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In need of expert advice? Please let us know if we can assist you in addressing any radiation measurement challenges you may be facing and we will do our best to get you an answer. You must be an RMCC member to ask a question.

Previously Asked Questions

Which are the technical characteristics that should be taken into consideration in order to make a good choice of these stations? Mar 2017

Which are the technical characteristics that should  be taken into consideration in order to make a good choice of these stations?

Do you know a good companies that have a reputation in these field?

According to your experience what is the best way to communicate with this type of network?



As I interpret your question there will be 20 stations that have real-time gamma radiation measurements. That is the correct (and most cost effective) approach.


In addition to that, there will be a few stations that have alpha and beta radiation radiation measurements. Presumably, that will come from air filter sample measurements. Those results will be gross alpha and gross beta, which will not tell you the isotopic identity of the radioisotope.  This is as it should be.

Ordinarily, these samples would not be subjected to additional analysis by isotopic analysis for the beta emitting radionuclide or Alpha emitting radionuclide due to the expense. However, if there was an elevated gamma result, it would give an indication that there was something present and to help justify the additional analytical expense of actual alpha/beta isotopic.  The air samples themselves can be saved for re-analysis at any time in the near future if justified by anomalous gamma data results that may occur if something out of the ordinary occurs somewhere that you might detect.


The elevated gross gamma will "trigger and guide" whatever investigation that follows.


I cannot recommend any specific vendors that might be available to supply your requirements. There are several out there and they are all competent. The best design for the gross gamma measuring system was that that the Germans showed the RMCC group, that was based on high and low level gamma measuring Geiger Mueller detectors.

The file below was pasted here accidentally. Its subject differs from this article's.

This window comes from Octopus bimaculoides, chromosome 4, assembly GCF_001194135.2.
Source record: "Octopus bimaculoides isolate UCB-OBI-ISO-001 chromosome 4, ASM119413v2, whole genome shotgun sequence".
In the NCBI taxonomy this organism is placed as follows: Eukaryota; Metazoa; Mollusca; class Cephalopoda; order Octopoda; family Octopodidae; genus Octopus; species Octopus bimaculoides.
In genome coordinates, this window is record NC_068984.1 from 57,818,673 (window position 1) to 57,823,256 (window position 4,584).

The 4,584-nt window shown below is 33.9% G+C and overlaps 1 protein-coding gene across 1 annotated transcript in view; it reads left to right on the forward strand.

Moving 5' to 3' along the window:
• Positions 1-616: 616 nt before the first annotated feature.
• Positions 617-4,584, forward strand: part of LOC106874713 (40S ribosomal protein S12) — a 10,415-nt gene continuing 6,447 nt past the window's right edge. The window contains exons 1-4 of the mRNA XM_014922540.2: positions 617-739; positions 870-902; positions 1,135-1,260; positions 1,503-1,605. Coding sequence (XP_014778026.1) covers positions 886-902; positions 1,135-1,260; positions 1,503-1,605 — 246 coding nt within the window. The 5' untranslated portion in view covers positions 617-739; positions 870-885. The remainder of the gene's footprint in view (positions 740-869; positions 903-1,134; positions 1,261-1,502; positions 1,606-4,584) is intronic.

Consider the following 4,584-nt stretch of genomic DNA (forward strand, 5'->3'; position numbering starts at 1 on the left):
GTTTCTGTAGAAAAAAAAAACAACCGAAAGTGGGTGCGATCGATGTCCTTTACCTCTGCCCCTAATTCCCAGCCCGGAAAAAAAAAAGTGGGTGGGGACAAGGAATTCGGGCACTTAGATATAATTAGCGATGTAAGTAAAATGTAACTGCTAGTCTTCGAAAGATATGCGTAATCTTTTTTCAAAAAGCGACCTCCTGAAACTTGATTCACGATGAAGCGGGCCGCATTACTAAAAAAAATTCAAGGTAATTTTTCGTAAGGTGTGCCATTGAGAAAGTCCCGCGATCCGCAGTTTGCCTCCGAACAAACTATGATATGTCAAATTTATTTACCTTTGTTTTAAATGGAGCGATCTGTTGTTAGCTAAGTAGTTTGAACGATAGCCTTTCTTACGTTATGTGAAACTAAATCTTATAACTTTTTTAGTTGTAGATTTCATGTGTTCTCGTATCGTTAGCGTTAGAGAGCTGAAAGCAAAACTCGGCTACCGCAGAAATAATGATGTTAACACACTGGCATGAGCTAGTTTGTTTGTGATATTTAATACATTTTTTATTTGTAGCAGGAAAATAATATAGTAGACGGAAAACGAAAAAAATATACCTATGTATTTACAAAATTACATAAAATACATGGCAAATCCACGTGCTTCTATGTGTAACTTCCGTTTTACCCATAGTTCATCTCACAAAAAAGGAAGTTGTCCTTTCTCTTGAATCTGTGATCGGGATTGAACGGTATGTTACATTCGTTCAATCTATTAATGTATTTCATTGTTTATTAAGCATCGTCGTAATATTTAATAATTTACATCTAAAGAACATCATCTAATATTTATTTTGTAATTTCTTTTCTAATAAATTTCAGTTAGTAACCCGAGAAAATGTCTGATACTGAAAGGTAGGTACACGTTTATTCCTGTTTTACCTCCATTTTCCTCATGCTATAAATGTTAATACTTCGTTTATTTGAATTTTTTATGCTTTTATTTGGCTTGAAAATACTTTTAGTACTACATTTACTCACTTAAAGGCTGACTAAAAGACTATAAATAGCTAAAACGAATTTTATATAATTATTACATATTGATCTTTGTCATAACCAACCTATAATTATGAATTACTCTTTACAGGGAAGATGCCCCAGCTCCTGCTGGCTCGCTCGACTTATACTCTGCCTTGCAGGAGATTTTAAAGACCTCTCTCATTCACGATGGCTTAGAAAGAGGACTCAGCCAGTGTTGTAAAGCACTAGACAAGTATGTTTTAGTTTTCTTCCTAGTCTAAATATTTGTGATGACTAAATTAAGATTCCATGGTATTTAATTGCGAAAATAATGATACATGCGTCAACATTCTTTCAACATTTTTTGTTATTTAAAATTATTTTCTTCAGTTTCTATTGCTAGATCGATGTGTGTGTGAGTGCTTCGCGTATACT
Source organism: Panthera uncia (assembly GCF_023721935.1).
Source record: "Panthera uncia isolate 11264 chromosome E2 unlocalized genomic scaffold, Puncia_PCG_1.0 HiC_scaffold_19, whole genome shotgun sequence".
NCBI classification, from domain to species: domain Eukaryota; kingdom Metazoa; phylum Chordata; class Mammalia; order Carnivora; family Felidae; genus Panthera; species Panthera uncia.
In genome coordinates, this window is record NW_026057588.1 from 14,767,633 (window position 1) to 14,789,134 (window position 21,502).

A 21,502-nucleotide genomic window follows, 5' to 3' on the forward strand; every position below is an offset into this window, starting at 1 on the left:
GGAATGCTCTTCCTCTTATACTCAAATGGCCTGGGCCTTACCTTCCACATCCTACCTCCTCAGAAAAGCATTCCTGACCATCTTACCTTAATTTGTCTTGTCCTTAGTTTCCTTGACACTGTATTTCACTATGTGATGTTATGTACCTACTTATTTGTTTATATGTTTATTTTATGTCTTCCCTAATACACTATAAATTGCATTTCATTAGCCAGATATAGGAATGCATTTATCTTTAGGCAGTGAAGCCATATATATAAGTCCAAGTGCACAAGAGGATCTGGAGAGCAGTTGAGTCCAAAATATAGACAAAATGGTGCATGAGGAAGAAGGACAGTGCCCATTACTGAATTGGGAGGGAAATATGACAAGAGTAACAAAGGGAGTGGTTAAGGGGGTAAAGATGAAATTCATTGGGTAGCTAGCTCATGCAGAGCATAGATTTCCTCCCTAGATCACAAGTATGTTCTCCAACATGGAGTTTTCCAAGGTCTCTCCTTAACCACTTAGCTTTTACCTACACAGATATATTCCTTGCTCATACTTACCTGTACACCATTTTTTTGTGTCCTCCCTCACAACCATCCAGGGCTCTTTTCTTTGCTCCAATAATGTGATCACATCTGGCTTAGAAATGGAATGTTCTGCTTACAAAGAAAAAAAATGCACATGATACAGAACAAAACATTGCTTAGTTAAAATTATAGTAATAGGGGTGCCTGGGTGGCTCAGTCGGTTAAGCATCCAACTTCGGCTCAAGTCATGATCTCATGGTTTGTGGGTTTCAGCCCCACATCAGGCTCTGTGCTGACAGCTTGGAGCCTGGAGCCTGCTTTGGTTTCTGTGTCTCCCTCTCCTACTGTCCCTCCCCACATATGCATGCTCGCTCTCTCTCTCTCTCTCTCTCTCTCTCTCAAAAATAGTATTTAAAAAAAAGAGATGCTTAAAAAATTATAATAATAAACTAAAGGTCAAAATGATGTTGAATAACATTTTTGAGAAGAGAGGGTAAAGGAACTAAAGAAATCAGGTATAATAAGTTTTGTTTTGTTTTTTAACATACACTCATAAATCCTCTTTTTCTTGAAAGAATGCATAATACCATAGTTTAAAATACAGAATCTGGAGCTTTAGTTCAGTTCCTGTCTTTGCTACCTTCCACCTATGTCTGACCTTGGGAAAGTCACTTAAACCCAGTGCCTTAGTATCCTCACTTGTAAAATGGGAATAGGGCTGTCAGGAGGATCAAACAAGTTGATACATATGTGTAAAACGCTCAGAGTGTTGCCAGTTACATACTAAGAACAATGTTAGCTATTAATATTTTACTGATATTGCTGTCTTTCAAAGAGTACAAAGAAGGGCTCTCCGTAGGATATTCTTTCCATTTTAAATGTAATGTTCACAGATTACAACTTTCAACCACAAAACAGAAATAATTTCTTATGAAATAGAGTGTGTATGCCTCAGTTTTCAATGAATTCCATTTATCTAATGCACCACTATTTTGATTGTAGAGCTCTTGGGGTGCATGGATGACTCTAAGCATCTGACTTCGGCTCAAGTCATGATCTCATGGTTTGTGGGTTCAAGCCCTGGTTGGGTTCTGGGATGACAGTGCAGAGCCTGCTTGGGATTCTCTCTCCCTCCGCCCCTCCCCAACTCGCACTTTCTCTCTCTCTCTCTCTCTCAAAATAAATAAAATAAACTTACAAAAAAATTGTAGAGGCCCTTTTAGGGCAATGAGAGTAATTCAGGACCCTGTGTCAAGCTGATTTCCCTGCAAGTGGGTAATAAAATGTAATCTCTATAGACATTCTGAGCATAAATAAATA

How is radiation and radioactive material that can expose a member of the public measured around nuclear plants? What do the results tell us? Oct 2014

During normal operations, penetrating radiation (like gamma rays and x rays) emitted from the radioactive materials in the reactor and in the systems and buildings of the plant are not able to expose someone outside the boundary of the plant. Nevertheless, radiation monitors are placed on the fence line surrounding the site to directly measure any radiation exposure that might occur.

Radioactive materials that could cause radiation exposure near nuclear power plants are generally monitored by sampling air, food, and water supplies for radioactivity content. Radioactive emissions may be released to both air and water. The radioactive material in the air could be breathed in directly or could settle or deposit on local vegetation. Therefore, samples are taken of the air emissions and food products such as garden vegetables. Some radioactive material could also land on pasture grasses that cows eat, so milk and vegetation are sampled. Nuclear power plants near bodies of water are required to check for radioactive material in all nearby lakes, ponds, and streams, so water samples are taken from the liquid waste stream from the plant. Other water samples are taken from the nearest public water supplies. Samples of fish are caught and analyzed as well. The amount of radioactive material allowed to be released from power plants is strictly controlled by the utility and regulated by the Nuclear Regulatory Commission.

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